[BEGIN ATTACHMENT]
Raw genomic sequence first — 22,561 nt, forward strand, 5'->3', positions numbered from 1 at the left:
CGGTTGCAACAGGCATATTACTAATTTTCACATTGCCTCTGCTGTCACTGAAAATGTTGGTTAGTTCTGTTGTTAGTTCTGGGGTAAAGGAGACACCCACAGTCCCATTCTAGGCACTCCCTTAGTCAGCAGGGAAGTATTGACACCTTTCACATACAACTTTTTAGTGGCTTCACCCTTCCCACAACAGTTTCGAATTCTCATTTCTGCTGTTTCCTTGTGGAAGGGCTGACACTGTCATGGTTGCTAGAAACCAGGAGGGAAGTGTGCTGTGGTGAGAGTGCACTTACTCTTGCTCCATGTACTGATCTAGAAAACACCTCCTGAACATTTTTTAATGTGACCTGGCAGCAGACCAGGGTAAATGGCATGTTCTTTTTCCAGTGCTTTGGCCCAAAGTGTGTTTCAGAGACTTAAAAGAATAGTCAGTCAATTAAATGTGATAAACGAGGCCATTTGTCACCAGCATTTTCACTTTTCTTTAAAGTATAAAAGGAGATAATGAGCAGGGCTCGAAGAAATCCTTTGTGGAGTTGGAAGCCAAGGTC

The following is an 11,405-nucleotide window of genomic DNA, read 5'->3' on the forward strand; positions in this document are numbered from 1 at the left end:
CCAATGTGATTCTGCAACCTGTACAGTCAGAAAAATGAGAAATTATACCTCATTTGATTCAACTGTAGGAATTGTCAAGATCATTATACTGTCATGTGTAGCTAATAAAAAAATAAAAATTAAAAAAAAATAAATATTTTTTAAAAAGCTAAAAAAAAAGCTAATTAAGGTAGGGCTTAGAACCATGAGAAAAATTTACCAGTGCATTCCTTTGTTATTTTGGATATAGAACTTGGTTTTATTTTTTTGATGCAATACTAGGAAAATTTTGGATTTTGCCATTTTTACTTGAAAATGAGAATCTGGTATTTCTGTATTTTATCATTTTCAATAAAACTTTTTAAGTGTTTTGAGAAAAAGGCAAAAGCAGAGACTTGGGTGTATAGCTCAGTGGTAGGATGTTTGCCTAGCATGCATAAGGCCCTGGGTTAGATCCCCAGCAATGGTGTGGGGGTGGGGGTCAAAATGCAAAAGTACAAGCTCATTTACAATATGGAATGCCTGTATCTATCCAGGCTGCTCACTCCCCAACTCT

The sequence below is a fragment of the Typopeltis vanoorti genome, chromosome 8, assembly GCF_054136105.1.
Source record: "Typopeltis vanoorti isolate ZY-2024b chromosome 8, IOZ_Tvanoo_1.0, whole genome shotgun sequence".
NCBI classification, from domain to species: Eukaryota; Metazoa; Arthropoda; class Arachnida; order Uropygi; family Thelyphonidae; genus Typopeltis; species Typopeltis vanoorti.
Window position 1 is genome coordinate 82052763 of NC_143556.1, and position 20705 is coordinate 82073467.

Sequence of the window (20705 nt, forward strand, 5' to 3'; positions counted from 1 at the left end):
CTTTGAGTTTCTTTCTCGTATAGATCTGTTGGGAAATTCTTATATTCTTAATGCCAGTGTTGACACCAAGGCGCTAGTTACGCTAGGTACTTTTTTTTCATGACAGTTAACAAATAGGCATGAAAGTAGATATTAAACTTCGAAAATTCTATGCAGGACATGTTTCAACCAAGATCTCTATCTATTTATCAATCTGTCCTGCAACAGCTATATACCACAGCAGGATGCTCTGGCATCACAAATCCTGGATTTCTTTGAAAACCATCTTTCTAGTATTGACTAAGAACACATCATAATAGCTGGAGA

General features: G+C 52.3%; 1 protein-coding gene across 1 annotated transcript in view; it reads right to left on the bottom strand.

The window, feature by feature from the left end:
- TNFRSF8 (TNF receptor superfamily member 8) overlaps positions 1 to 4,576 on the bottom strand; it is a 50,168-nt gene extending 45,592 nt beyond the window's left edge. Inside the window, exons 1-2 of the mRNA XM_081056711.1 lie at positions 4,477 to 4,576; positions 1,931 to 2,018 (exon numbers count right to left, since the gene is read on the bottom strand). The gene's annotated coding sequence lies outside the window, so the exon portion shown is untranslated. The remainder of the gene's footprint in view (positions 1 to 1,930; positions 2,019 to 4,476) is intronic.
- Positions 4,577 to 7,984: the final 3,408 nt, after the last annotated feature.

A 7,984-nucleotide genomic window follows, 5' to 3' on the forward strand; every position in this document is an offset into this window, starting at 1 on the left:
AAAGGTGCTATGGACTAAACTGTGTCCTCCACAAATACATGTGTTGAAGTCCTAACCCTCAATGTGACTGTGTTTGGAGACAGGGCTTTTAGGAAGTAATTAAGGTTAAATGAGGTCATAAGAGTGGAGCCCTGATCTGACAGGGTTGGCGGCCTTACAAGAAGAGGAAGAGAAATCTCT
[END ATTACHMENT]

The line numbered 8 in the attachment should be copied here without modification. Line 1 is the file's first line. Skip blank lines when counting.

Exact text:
Window position 1 is genome coordinate 82052763 of NC_143556.1, and position 20705 is coordinate 82073467.